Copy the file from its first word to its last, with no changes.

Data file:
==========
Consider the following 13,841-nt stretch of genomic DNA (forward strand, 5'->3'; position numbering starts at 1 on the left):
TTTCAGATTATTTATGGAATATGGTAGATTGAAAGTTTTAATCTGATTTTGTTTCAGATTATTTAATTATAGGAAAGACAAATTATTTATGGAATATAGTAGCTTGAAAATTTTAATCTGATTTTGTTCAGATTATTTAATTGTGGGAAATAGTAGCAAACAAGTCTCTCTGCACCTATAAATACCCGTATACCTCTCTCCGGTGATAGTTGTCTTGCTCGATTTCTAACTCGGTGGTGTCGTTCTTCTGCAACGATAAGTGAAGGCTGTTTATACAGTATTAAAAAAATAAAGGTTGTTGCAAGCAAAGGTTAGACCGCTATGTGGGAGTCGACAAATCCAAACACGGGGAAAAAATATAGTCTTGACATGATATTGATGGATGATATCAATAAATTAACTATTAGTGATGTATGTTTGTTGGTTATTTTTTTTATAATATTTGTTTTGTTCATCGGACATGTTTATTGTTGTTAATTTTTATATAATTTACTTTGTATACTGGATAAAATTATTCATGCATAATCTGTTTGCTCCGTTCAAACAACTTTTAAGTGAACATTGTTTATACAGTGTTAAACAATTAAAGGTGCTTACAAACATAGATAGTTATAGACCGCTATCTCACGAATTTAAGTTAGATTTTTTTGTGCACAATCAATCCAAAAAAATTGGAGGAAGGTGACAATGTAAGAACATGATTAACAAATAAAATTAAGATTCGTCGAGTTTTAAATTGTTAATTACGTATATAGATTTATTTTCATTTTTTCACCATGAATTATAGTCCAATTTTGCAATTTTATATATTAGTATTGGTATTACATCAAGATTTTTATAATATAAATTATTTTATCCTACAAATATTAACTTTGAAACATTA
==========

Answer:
Consider the following 13,841-nt stretch of genomic DNA (forward strand, 5'->3'; position numbering starts at 1 on the left):
TTTCAGATTATTTATGGAATATGGTAGATTGAAAGTTTTAATCTGATTTTGTTTCAGATTATTTAATTATAGGAAAGACAAATTATTTATGGAATATAGTAGCTTGAAAATTTTAATCTGATTTTGTTCAGATTATTTAATTGTGGGAAATAGTAGCAAACAAGTCTCTCTGCACCTATAAATACCCGTATACCTCTCTCCGGTGATAGTTGTCTTGCTCGATTTCTAACTCGGTGGTGTCGTTCTTCTGCAACGATAAGTGAAGGCTGTTTATACAGTATTAAAAAAATAAAGGTTGTTGCAAGCAAAGGTTAGACCGCTATGTGGGAGTCGACAAATCCAAACACGGGGAAAAAATATAGTCTTGACATGATATTGATGGATGATATCAATAAATTAACTATTAGTGATGTATGTTTGTTGGTTATTTTTTTTATAATATTTGTTTTGTTCATCGGACATGTTTATTGTTGTTAATTTTTATATAATTTACTTTGTATACTGGATAAAATTATTCATGCATAATCTGTTTGCTCCGTTCAAACAACTTTTAAGTGAACATTGTTTATACAGTGTTAAACAATTAAAGGTGCTTACAAACATAGATAGTTATAGACCGCTATCTCACGAATTTAAGTTAGATTTTTTTGTGCACAATCAATCCAAAAAAATTGGAGGAAGGTGACAATGTAAGAACATGATTAACAAATAAAATTAAGATTCGTCGAGTTTTAAATTGTTAATTACGTATATAGATTTATTTTCATTTTTTCACCATGAATTATAGTCCAATTTTGCAATTTTATATATTAGTATTGGTATTACATCAAGATTTTTATAATATAAATTATTTTATCCTACAAATATTAACTTTGAAACATTA